As a result of Chevron’s involvement, she feels the recovery will be smoother in Jackson County because young families will be able to move back and work there. Renfroe says Chevron was looking for the right place to contribute funds for Katrina relief. That contribution consisted of $500,000 toward the daycare recovery effort, and providing direction and work crews to get them going again. The first one opened around the end of September and the last one is being finished this month.
Some facilities needed extensive rebuilding while others needed only a new fence around the property, a state requirement for licensing. A number of them had to be completely restocked with furniture, appliances, baby beds, books, toys and supplies.
“There was a terrific need,” Renfroe said. “We helped Chevron employees first, but to make it work we had to focus on the whole community. We were glad to do that.”
Labor was handled by some Chevron employees and retirees along with workers from several contracting companies. “Our retirees helped handle the construction side of it on a day-to-day basis to make sure all of it was going as it should,” Brandenstein said. “Ray Dunnam, a Chevron retiree, was there to keep things running smoothly.”
The refinery has received many letters of thanks from grateful parents and daycare workers. Renfroe says people have demonstrated their appreciation. Grace said some of the providers cried with gratitude when they received brand new materials and were able to reopen.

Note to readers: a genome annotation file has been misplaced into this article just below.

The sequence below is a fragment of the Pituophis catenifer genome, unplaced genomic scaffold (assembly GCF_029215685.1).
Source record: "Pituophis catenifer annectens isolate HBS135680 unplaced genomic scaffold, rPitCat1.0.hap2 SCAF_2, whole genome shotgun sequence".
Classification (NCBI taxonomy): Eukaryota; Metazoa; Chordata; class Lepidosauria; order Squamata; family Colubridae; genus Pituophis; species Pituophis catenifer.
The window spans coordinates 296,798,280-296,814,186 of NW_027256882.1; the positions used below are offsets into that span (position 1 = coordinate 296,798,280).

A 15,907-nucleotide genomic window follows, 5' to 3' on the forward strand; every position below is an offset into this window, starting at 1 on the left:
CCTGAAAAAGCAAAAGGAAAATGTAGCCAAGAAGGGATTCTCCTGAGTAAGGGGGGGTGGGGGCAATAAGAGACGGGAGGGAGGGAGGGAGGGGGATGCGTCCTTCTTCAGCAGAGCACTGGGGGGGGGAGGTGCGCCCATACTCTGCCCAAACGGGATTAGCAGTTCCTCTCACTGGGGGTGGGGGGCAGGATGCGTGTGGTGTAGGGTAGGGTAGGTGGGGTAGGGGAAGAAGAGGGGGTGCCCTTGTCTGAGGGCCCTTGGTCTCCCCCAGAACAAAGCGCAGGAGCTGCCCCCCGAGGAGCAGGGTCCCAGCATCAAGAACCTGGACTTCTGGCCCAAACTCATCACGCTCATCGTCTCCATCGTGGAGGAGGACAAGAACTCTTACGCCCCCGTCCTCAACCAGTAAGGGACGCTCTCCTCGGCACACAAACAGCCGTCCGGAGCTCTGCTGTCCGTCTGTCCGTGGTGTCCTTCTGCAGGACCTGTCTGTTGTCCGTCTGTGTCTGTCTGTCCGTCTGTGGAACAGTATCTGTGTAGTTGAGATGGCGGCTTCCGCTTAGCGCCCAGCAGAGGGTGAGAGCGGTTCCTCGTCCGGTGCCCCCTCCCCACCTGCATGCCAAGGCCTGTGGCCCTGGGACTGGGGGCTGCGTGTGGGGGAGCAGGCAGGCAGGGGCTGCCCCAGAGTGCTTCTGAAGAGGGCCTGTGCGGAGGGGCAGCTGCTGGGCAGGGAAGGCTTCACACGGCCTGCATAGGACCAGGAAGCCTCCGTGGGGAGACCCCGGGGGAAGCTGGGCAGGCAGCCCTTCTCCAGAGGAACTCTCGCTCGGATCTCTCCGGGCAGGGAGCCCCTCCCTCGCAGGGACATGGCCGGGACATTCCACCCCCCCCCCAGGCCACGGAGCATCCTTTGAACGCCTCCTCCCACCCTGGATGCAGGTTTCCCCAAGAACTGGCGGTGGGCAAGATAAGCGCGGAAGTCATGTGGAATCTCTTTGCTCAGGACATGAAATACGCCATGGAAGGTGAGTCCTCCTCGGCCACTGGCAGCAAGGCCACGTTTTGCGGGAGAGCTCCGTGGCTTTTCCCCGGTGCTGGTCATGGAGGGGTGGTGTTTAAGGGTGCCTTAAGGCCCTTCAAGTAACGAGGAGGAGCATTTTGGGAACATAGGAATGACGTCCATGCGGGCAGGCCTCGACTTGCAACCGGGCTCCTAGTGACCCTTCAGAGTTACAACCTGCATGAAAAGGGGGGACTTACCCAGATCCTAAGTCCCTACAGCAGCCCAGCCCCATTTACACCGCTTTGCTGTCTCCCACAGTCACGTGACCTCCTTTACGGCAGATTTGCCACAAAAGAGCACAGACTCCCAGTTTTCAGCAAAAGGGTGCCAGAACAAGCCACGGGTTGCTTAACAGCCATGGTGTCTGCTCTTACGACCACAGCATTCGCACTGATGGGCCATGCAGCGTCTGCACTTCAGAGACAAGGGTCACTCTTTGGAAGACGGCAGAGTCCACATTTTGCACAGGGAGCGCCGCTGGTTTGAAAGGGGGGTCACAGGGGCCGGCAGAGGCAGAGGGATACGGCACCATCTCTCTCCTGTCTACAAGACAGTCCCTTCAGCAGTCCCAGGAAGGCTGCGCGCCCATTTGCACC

“It’s very unusual in my world of early childhood education to have a large corporation involved. People nationally are surprised when I tell this story,” Grace said. “It’s significant that Chevron didn’t limit themselves to Pascagoula and their employees.”
Education and economic development
Renfroe says the company saw the project as an economic development issue for parents to be able to return to work.
“This project and the need for it cuts across a lot of boundaries and economic strata,” he said. “It was needed by all kinds of people and has had a lot of impact.”
By taking on this huge endeavor, Grace says Chevron has also given her organization a model for other counties impacted by the hurricane. She and others are now putting funds together to replicate the project in Harrison County and counties just north of the Coast.
“What they started in one county is being expanded to others,” she said. “We’re looking at how to finance those facilities that were completely destroyed and help those that need new supplies.”
The Chevron refinery was shut down for over a month following Katrina and more than 300 employees were displaced from their homes. In addition to repairing the childcare centers, the company provided gasoline to emergency response people who could not find fuel, restarted the water systems in Moss Point and Pascagoula and set up a tent city for employees who needed accommodations. The tent city was dismantled in late December.
Contact MBJ contributing Lynn Lofton at email@example.com.